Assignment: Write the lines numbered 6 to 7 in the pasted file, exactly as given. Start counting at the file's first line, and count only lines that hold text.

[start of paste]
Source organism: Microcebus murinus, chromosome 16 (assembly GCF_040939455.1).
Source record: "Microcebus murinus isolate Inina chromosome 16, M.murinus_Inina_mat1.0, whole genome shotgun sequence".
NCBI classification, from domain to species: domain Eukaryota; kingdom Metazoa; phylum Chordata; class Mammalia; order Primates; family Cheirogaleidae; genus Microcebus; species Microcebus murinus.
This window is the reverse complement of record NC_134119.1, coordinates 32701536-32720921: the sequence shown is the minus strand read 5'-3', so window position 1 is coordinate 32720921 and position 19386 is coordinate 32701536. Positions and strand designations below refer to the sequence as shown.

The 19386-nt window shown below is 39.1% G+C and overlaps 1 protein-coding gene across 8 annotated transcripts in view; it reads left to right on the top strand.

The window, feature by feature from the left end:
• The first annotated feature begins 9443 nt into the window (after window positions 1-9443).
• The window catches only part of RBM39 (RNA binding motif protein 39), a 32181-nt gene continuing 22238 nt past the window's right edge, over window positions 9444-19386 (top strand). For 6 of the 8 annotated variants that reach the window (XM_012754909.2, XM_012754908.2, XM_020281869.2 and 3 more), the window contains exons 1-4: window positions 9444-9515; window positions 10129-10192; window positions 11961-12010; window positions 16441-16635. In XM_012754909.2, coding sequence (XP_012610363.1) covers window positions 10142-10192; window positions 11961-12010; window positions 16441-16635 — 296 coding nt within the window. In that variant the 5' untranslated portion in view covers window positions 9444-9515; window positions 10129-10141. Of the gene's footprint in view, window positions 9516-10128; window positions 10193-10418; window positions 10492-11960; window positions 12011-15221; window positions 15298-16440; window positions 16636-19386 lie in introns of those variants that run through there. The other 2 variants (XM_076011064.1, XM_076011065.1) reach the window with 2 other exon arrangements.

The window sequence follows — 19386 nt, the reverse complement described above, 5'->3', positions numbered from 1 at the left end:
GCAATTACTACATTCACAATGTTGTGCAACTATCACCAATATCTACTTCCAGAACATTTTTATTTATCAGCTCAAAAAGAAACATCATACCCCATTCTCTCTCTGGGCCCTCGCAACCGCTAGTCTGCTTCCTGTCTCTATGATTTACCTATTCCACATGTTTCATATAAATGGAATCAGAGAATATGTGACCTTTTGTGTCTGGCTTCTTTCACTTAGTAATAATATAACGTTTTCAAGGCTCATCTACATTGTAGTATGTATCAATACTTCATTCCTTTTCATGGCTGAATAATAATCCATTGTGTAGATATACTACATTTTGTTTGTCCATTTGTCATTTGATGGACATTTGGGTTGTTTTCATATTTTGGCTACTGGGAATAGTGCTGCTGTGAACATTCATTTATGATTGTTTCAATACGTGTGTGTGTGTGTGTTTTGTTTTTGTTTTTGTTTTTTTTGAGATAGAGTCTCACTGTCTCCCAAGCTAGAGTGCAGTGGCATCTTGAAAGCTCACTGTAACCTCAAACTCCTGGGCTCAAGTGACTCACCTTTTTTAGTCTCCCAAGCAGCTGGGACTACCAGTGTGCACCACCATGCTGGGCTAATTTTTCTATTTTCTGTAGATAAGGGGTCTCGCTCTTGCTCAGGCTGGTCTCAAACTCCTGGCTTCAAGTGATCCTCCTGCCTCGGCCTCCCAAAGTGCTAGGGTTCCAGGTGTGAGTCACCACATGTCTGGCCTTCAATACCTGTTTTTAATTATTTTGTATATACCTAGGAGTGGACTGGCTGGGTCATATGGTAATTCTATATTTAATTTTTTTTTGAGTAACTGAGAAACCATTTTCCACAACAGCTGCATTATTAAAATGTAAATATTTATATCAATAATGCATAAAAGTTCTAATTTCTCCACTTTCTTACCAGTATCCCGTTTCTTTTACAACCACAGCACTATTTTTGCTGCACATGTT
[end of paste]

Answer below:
The window, feature by feature from the left end:
• The first annotated feature begins 9443 nt into the window (after window positions 1-9443).